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Case study – the Skore tutorial

How I used Skore to create a new feature in the Software

3 things to remember

  • Set the scope first

My initial trigger (pre-requisite) : “software is installed”

Final business objective : “users know how to use the basics to create & share a Skore”

Skore scope for tutorial

  • Whatboxes describe actions

Skore Whatbox Display hint for action to do

  • Whyboxes describe why the action is done, why it is successful and when I can go to the next step

Skore Whybox information displayed expected action setup

Transcript of the video

Hi, I’m Colin Claverie, one of the creator of Skore

Today I will show you how I have used Skore to create the tutorial that opens when you launch the software… what you see here in the background

I had this idea of a tutorial for a while, but I needed to translate it into requirements; I mean technical requirements; so I could understand the amount of work required to make it happen.

First, I always think it’s good idea to consider the context. In what context does the user operate and I don’t mean the things only in the computer, but the thing in the real life. I know my user got the software installed but they have no idea yet on how to use it.

And as we are at it, I will as well capture the final state so we have completely framed our story, the context.

Now that we have the context, let’s get started with how the tutorial works.

First I display a hint for the user so he or she knows what to do next. One of the main idea was to let the user do any action until the right one is done and then go to the next action

See how I can create new boxes very quickly, just hit the space bar (the shortcut I’m using the most)

It’s important to keep the motivation high 🙂 but in the background, the software prepares for the next step, and then we loop.

At this stage, I have the high level view of my user journey. I know what the user need to do (complete the actions one after the other). And I see what I need to do on the technical side
– I need to display hints
– I need to capture the actions of the user
– I need to prepare each step

You can see how I describe the user journey, using the WHAT box to describe what happens, I typically start with a verb to describe an action, and the WHY BOX describing why this step is necessary to the journey, I usually word them in a way that can be measured, so I know when I have the green light to go to the next step of the journey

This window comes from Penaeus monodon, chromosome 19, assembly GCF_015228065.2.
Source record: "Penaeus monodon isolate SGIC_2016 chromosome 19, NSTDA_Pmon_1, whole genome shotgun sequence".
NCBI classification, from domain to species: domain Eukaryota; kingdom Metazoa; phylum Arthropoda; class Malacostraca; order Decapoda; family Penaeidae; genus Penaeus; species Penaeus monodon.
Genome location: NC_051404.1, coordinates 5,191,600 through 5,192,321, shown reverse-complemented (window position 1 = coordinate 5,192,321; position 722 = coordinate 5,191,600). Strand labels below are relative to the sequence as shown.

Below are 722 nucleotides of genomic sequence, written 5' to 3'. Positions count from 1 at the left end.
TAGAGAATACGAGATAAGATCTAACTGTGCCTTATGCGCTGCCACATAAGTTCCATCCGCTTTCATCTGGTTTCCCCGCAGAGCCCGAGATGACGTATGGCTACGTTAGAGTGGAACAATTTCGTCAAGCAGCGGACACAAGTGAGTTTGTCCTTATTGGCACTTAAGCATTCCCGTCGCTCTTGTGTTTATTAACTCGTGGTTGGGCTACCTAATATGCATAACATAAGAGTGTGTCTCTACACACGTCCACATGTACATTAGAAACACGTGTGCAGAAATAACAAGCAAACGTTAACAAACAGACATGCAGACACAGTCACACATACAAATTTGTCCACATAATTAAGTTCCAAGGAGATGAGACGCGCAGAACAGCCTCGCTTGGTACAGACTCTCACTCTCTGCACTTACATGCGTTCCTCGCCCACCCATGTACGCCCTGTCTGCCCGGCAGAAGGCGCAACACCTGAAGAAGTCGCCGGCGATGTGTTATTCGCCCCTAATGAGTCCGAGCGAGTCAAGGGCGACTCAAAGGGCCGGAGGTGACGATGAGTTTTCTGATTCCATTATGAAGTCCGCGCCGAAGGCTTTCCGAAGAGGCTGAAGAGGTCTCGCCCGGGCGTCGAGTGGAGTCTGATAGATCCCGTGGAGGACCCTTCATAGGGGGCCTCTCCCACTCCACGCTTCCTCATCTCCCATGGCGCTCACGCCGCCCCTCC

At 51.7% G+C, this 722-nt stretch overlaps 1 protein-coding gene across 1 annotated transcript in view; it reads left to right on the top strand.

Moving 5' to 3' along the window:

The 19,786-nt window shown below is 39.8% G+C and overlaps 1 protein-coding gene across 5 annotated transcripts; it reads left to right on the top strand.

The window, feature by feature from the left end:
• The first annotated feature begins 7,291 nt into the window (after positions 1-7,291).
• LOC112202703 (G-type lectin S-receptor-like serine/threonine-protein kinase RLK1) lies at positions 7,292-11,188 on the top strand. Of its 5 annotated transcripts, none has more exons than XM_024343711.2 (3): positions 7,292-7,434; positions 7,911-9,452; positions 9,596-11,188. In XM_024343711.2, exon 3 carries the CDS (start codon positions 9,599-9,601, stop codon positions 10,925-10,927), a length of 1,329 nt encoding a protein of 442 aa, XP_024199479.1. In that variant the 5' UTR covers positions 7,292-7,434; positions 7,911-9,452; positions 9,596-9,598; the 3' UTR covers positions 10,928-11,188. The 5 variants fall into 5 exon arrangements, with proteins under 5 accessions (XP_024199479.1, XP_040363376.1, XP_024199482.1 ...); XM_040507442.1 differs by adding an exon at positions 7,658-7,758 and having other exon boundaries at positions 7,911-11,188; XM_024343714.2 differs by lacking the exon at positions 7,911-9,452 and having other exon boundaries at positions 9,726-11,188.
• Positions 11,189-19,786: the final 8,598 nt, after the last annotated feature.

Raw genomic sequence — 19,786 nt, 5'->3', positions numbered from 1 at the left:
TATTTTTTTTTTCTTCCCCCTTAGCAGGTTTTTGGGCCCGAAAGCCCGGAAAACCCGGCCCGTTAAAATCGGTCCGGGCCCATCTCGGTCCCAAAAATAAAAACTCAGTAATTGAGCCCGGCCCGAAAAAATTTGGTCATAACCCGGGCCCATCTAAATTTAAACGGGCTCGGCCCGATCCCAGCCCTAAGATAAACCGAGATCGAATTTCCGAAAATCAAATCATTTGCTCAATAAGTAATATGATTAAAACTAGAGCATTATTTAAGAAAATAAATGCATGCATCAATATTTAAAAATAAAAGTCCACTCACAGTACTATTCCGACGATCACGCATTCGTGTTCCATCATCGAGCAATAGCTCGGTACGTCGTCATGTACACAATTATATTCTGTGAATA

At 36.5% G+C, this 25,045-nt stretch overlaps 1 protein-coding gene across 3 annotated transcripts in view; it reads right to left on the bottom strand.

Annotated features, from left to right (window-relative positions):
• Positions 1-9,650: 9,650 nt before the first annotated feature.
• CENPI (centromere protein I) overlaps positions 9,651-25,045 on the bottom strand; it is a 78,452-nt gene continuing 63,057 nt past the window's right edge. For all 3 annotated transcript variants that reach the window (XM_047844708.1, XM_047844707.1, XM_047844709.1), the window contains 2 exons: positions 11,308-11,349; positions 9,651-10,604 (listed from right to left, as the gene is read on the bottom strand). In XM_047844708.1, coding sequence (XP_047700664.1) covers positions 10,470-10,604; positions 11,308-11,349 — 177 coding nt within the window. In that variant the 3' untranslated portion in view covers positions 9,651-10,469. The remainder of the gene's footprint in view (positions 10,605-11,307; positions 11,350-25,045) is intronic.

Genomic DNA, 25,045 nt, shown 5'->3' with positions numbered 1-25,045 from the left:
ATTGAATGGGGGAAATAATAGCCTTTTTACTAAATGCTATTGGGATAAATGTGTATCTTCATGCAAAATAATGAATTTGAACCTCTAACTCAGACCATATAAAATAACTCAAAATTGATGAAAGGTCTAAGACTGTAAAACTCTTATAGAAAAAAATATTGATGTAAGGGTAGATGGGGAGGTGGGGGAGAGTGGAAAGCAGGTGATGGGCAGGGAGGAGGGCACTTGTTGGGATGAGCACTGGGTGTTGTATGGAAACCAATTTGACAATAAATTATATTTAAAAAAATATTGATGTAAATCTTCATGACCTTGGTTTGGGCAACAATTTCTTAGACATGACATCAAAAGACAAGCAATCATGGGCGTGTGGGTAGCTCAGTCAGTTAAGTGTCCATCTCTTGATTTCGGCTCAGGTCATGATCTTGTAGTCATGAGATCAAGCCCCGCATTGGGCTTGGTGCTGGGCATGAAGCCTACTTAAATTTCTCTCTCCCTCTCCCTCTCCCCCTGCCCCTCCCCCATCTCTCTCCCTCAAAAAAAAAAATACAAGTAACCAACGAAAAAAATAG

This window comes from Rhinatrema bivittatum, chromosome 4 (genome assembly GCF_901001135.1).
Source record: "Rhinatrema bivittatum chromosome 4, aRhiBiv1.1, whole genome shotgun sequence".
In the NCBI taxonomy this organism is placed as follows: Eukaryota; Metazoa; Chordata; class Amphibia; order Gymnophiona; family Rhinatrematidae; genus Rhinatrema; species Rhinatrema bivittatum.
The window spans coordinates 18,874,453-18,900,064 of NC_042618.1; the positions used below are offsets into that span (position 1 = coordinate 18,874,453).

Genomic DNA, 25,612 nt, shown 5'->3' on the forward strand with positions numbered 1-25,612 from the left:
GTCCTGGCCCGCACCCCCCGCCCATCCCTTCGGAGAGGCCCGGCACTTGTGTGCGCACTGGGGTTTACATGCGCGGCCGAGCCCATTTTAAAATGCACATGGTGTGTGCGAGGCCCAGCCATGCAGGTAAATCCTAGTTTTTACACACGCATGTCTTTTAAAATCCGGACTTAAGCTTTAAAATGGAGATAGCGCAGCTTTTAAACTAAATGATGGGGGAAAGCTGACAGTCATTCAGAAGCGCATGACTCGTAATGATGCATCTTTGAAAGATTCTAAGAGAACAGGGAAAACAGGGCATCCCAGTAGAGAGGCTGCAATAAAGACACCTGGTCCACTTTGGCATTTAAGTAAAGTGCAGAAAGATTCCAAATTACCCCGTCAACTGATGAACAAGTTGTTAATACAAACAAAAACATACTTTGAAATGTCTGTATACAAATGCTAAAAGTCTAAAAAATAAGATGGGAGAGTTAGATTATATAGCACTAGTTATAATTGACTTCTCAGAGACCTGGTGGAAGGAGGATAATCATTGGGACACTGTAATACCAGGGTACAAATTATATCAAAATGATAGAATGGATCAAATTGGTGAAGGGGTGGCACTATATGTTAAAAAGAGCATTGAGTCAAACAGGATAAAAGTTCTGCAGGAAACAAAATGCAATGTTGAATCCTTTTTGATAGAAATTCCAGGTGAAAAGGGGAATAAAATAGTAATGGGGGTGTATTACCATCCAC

So let’s go in more detail for the first action “display hint for action to do”

Here I will reuse the initial trigger of my WHATBOX and modify it slightly to fit my new story. I’m in the detail of “display hint” so I describe the kind of boxes I need for the user to understand what to do next

Be careful of using acronyms, they might not mean the same to everyone, here I’m using a Note to describe them

The last thing I need is technical change in the core software to capture the events of the user, so I have added this here too.

And Now I exit the detailed view; you can see the wings on the first box telling the box now has details.

I will show you one last way to attach more information to a box; let’s take the “Complete an action” where we understood that a “signal” has to be captured. I will use the paperclip to attach information. Can be a URL or TEXT.

So here we are with our Skore.

When I did it for the first time, it gave me a clear vision of what I needed to do. And what seemed to me like a fairly complex task at the beginning became something I could better understand.

Now let’s wire the business objective to my flow; and I have translated my business requirements (teaching the user) into technical requirements (what kind of hints, the signal story, preparing the next steps, etc.)

Of course, you decide which level of details you want to go for your Skore, but if you start by asking the right question, in the right context, the interesting topics will arise by themselves

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